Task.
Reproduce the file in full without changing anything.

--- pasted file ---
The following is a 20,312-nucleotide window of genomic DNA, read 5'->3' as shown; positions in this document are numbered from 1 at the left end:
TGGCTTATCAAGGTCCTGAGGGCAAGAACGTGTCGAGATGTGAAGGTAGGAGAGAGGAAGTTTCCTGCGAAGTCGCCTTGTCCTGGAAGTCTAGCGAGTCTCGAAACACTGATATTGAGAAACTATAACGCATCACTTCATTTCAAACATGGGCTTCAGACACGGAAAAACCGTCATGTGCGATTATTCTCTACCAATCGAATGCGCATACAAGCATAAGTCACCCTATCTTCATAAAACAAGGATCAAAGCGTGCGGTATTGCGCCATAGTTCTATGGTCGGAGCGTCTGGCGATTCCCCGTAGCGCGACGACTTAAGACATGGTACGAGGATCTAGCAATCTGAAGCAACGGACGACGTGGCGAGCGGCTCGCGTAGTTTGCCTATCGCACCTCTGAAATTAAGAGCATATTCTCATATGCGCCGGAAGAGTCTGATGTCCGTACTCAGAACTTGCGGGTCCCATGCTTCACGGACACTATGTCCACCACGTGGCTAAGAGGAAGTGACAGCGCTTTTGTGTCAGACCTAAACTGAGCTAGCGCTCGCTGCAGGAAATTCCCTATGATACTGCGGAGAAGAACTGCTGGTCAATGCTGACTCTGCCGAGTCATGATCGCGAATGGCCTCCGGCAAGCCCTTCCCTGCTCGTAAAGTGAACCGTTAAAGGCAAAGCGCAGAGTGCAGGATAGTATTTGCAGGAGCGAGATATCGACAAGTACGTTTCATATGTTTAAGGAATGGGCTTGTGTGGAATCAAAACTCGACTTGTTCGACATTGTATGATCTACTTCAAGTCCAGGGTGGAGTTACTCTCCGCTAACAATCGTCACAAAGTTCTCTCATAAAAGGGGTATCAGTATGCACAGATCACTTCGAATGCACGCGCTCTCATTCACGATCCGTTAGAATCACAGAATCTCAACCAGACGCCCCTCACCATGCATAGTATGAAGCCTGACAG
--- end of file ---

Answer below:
The following is a 20,312-nucleotide window of genomic DNA, read 5'->3' as shown; positions in this document are numbered from 1 at the left end:
TGGCTTATCAAGGTCCTGAGGGCAAGAACGTGTCGAGATGTGAAGGTAGGAGAGAGGAAGTTTCCTGCGAAGTCGCCTTGTCCTGGAAGTCTAGCGAGTCTCGAAACACTGATATTGAGAAACTATAACGCATCACTTCATTTCAAACATGGGCTTCAGACACGGAAAAACCGTCATGTGCGATTATTCTCTACCAATCGAATGCGCATACAAGCATAAGTCACCCTATCTTCATAAAACAAGGATCAAAGCGTGCGGTATTGCGCCATAGTTCTATGGTCGGAGCGTCTGGCGATTCCCCGTAGCGCGACGACTTAAGACATGGTACGAGGATCTAGCAATCTGAAGCAACGGACGACGTGGCGAGCGGCTCGCGTAGTTTGCCTATCGCACCTCTGAAATTAAGAGCATATTCTCATATGCGCCGGAAGAGTCTGATGTCCGTACTCAGAACTTGCGGGTCCCATGCTTCACGGACACTATGTCCACCACGTGGCTAAGAGGAAGTGACAGCGCTTTTGTGTCAGACCTAAACTGAGCTAGCGCTCGCTGCAGGAAATTCCCTATGATACTGCGGAGAAGAACTGCTGGTCAATGCTGACTCTGCCGAGTCATGATCGCGAATGGCCTCCGGCAAGCCCTTCCCTGCTCGTAAAGTGAACCGTTAAAGGCAAAGCGCAGAGTGCAGGATAGTATTTGCAGGAGCGAGATATCGACAAGTACGTTTCATATGTTTAAGGAATGGGCTTGTGTGGAATCAAAACTCGACTTGTTCGACATTGTATGATCTACTTCAAGTCCAGGGTGGAGTTACTCTCCGCTAACAATCGTCACAAAGTTCTCTCATAAAAGGGGTATCAGTATGCACAGATCACTTCGAATGCACGCGCTCTCATTCACGATCCGTTAGAATCACAGAATCTCAACCAGACGCCCCTCACCATGCATAGTATGAAGCCTGACAG